PC sales stay strong in stores

Retail shoppers are still finding attractive bargains as powerful specifications stay cheap.

Retail PC sales were fairly strong during the first quarter of 2006, as notebook growth stayed in the stratosphere while desktops actually made a bit of a comeback, according to analysts.

Notebook sales have been driving the PC market for the last several years. NPD Techworld's Steve Baker expects that to ease one of these quarters, but it didn't happen during the last three months. Notebook sales by retail outlets were up 50 percent in the first quarter compared with last year's first quarter, accompanied by some aggressive pricing on the part of vendors such as Toshiba, Baker said.

But desktop PCs haven't fallen totally out of favor with retail buyers, said Sam Bhavnani, an analyst with Current Analysis. More notebooks have been sold than desktops at retail over the last few quarters, but desktop sales regained some ground to finish nearly even with notebooks during the first quarter, he said.

"The specs are stimulating demand," Bhavnani said. "People are getting so much for, relatively speaking, a good value, that it makes people more inclined to buy." PCs with 1GB of memory are becoming more and more common, and hard drives of more than 120GB are everywhere, he said.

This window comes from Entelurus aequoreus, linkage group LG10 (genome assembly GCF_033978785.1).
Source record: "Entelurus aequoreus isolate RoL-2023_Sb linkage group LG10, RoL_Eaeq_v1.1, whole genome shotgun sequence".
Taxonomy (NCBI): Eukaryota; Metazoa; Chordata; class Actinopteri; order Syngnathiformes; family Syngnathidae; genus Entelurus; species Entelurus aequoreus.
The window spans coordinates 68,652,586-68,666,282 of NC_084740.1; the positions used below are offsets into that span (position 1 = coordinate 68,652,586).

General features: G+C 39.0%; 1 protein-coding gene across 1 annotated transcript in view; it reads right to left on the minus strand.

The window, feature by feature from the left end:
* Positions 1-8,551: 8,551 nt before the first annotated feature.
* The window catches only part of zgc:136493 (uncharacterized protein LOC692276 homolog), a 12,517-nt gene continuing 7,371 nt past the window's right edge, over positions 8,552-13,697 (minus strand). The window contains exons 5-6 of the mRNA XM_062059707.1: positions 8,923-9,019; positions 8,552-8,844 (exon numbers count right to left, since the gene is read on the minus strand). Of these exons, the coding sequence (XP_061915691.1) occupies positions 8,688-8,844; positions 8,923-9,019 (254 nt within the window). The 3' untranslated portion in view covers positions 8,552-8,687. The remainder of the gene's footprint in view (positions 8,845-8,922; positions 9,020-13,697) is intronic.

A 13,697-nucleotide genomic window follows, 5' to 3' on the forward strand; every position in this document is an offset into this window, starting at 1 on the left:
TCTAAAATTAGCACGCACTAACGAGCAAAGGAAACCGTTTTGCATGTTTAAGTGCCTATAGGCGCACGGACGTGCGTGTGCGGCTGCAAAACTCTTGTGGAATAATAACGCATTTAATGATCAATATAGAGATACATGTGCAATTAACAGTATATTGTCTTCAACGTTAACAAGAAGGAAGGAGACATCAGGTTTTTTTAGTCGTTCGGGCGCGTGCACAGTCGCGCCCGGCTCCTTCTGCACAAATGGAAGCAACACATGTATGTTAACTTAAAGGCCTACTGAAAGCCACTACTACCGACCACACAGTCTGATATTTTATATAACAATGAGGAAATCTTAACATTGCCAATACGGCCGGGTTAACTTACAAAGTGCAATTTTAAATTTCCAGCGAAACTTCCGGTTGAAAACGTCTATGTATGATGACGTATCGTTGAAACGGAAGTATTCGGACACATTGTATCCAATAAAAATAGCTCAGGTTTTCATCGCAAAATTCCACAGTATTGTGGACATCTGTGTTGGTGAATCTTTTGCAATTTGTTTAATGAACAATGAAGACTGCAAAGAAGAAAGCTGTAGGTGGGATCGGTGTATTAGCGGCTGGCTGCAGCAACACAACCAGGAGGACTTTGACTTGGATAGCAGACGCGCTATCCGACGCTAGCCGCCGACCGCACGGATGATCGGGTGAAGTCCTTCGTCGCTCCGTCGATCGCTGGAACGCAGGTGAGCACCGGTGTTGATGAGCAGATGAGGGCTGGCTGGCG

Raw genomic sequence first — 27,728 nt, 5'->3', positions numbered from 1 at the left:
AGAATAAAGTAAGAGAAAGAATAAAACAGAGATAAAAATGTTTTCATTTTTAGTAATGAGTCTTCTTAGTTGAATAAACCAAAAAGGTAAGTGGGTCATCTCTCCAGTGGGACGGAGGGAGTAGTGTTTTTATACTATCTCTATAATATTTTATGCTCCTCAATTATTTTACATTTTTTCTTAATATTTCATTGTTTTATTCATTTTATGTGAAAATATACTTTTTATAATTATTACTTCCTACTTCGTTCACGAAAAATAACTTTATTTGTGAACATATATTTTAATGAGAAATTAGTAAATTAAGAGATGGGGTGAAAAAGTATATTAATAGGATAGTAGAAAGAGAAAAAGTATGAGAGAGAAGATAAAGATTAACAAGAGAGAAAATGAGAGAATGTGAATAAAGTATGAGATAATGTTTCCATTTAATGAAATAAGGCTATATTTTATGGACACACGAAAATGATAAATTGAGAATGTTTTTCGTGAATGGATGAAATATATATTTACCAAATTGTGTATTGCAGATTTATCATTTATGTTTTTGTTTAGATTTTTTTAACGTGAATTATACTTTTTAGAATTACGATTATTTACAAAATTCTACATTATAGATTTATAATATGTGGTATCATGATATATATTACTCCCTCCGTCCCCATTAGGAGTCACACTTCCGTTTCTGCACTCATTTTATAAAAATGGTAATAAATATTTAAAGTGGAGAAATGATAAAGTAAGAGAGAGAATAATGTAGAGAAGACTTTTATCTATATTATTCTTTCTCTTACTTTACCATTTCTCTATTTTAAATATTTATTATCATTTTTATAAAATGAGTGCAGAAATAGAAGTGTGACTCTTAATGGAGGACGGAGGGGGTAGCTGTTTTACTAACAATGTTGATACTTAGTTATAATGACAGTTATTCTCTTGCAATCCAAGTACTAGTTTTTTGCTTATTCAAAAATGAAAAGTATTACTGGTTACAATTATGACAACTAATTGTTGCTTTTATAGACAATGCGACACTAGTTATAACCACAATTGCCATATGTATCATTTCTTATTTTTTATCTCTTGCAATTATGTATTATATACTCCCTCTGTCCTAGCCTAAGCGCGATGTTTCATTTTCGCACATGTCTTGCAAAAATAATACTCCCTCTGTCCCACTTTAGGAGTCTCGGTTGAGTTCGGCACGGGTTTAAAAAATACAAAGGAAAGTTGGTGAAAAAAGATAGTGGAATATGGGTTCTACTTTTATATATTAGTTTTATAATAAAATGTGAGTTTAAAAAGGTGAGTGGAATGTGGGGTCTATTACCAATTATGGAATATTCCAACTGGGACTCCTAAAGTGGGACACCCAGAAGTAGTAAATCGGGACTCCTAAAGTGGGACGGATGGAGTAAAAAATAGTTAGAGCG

The first quarter is always a bit slower than the fourth, when holiday shoppers often drive PC and chip companies to their strongest results of the year. This year, the drop from fourth quarter to first was a little more pronounced, echoing Intel's warning in March that earnings would fall short of expectations. But when compared with the first quarter of last year, PC shipments were up 28 percent, versus growth of 19.4 percent recorded during last year's first quarter.

The market looks pretty good for PC vendors through the third quarter, after which the effects of Microsoft's decision to delay the launch of Vista will be determined, Baker said. Some analysts feel the overall impact of the delay will be muted, but others are worried.

Current Analysis and NPD track the U.S. retail market, which excludes sales from Dell and the direct sales of the other PC vendors. But the results often point to emerging trends in the overall consumer PC market.

The picture will become a little clearer over the next few weeks as companies like Intel, Gateway and Apple Computer report their first-quarter results. Advanced Micro Devices continued its streak of winning quarters in results posted earlier this week, due in part to market share gains in desktops and notebooks at the expense of Intel. Dell and Hewlett-Packard, the two largest PC vendors, report their operating results on a different schedule than the other companies.

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